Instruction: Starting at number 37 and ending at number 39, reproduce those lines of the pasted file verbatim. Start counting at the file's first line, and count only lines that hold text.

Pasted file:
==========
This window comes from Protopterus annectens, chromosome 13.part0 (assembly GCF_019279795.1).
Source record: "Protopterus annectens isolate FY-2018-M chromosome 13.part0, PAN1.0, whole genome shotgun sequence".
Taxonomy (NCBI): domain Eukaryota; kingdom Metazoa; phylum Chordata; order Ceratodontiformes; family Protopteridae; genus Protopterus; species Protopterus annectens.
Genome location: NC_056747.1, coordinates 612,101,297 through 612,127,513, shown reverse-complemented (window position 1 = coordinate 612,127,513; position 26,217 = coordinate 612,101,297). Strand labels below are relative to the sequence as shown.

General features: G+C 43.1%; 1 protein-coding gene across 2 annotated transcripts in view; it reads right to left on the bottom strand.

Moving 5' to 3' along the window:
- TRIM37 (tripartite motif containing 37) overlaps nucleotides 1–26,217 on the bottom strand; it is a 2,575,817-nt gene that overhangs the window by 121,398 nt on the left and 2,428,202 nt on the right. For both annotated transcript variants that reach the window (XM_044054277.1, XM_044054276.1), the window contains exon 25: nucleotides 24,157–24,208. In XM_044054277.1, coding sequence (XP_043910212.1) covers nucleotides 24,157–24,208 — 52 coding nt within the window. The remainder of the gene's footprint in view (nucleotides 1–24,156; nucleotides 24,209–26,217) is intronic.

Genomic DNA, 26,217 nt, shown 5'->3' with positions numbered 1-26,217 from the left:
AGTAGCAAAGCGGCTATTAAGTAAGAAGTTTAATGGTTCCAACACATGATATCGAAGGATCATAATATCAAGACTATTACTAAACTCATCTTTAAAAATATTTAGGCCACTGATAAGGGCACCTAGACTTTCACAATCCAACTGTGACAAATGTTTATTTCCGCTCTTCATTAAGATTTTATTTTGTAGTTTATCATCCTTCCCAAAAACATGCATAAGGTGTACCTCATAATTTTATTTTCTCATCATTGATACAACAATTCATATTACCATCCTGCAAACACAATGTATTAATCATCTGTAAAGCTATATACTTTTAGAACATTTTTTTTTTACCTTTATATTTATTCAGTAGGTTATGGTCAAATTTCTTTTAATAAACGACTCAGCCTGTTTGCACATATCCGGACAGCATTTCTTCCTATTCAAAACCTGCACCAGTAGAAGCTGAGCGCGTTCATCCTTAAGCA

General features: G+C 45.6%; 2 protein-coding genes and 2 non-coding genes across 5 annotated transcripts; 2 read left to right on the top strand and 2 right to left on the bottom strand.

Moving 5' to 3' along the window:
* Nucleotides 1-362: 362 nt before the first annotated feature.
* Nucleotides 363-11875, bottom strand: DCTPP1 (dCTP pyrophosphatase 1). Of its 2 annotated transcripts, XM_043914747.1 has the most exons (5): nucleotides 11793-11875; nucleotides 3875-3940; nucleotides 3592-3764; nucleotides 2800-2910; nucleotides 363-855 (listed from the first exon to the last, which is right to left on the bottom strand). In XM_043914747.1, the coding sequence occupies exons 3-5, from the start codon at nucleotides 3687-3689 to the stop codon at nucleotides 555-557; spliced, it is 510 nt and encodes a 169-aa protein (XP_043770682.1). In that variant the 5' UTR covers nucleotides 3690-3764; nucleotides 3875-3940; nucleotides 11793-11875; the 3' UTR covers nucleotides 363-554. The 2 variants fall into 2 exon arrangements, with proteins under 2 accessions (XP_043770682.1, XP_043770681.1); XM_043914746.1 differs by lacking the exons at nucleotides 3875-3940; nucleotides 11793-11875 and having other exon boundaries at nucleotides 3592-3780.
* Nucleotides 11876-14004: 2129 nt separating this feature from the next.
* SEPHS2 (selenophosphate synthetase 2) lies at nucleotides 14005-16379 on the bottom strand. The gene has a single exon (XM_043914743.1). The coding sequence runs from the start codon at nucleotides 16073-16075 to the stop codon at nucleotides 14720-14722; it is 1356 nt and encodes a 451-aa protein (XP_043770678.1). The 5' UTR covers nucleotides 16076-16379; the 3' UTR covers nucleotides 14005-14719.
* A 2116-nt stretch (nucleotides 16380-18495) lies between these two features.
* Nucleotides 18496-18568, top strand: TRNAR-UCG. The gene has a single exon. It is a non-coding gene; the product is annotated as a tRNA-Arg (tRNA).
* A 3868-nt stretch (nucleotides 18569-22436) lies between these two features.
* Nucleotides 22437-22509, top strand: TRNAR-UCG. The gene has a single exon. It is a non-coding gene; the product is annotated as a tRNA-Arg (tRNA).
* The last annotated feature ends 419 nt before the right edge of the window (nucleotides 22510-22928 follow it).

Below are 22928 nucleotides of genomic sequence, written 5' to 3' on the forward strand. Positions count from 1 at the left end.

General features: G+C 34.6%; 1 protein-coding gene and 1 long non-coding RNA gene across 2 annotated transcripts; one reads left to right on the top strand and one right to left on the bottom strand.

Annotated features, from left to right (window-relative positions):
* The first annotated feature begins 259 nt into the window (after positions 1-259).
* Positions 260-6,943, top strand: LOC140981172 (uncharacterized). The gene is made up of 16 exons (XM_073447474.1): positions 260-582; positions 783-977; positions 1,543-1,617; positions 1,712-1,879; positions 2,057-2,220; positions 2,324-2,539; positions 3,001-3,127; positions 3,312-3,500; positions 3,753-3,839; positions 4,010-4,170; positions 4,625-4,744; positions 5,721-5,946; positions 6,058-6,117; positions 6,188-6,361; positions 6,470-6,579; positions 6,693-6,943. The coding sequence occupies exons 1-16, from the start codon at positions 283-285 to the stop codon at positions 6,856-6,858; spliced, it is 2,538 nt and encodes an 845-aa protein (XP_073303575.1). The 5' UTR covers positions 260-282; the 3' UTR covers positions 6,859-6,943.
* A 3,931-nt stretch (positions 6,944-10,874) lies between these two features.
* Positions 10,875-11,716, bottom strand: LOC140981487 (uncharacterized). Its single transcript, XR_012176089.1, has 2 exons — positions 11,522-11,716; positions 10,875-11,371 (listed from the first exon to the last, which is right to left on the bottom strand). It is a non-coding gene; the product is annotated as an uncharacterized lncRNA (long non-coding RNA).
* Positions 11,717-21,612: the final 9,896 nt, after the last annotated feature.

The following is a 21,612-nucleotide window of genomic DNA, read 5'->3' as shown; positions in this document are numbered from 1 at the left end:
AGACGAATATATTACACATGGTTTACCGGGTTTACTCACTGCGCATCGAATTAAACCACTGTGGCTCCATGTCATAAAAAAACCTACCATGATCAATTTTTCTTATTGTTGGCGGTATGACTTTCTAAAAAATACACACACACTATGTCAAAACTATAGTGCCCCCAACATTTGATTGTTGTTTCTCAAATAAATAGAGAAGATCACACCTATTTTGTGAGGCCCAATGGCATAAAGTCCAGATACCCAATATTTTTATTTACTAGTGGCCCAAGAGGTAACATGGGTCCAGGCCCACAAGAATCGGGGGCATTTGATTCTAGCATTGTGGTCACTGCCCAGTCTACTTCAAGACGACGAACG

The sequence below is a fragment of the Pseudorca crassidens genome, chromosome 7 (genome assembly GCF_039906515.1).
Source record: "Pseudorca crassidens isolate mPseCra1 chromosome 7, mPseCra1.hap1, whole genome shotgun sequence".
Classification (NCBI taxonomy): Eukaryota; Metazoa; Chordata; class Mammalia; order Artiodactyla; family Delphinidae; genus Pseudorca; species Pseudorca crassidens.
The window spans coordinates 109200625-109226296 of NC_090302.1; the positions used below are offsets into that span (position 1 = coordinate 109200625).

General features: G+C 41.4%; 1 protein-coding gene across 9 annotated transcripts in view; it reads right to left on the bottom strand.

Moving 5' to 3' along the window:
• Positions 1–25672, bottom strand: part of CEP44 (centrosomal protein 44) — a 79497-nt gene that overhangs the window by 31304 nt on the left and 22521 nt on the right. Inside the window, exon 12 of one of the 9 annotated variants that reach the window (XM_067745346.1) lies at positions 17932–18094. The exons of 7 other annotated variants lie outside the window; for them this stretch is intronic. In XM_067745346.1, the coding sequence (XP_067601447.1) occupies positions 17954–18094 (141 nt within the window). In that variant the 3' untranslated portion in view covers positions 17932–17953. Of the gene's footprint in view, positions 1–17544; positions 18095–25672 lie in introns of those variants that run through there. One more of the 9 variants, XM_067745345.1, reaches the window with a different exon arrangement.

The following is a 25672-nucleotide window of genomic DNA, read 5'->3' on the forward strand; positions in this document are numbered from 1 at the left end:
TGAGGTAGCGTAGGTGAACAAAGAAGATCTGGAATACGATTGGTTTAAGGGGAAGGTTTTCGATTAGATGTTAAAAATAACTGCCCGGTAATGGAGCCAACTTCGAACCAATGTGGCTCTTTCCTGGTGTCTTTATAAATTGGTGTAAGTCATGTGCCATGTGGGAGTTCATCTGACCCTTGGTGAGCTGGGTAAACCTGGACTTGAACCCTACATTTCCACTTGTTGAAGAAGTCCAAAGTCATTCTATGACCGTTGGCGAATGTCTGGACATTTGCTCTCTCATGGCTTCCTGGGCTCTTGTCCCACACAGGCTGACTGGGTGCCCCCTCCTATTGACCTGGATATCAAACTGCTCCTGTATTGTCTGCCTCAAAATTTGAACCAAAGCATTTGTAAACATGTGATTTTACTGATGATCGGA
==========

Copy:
• Positions 1–25672, bottom strand: part of CEP44 (centrosomal protein 44) — a 79497-nt gene that overhangs the window by 31304 nt on the left and 22521 nt on the right. Inside the window, exon 12 of one of the 9 annotated variants that reach the window (XM_067745346.1) lies at positions 17932–18094. The exons of 7 other annotated variants lie outside the window; for them this stretch is intronic. In XM_067745346.1, the coding sequence (XP_067601447.1) occupies positions 17954–18094 (141 nt within the window). In that variant the 3' untranslated portion in view covers positions 17932–17953. Of the gene's footprint in view, positions 1–17544; positions 18095–25672 lie in introns of those variants that run through there. One more of the 9 variants, XM_067745345.1, reaches the window with a different exon arrangement.

The following is a 25672-nucleotide window of genomic DNA, read 5'->3' on the forward strand; positions in this document are numbered from 1 at the left end:
TGAGGTAGCGTAGGTGAACAAAGAAGATCTGGAATACGATTGGTTTAAGGGGAAGGTTTTCGATTAGATGTTAAAAATAACTGCCCGGTAATGGAGCCAACTTCGAACCAATGTGGCTCTTTCCTGGTGTCTTTATAAATTGGTGTAAGTCATGTGCCATGTGGGAGTTCATCTGACCCTTGGTGAGCTGGGTAAACCTGGACTTGAACCCTACATTTCCACTTGTTGAAGAAGTCCAAAGTCATTCTATGACCGTTGGCGAATGTCTGGACATTTGCTCTCTCATGGCTTCCTGGGCTCTTGTCCCACACAGGCTGACTGGGTGCCCCCTCCTATTGACCTGGATATCAAACTGCTCCTGTATTGTCTGCCTCAAAATTTGAACCAAAGCATTTGTAAACATGTGATTTTACTGATGATCGGA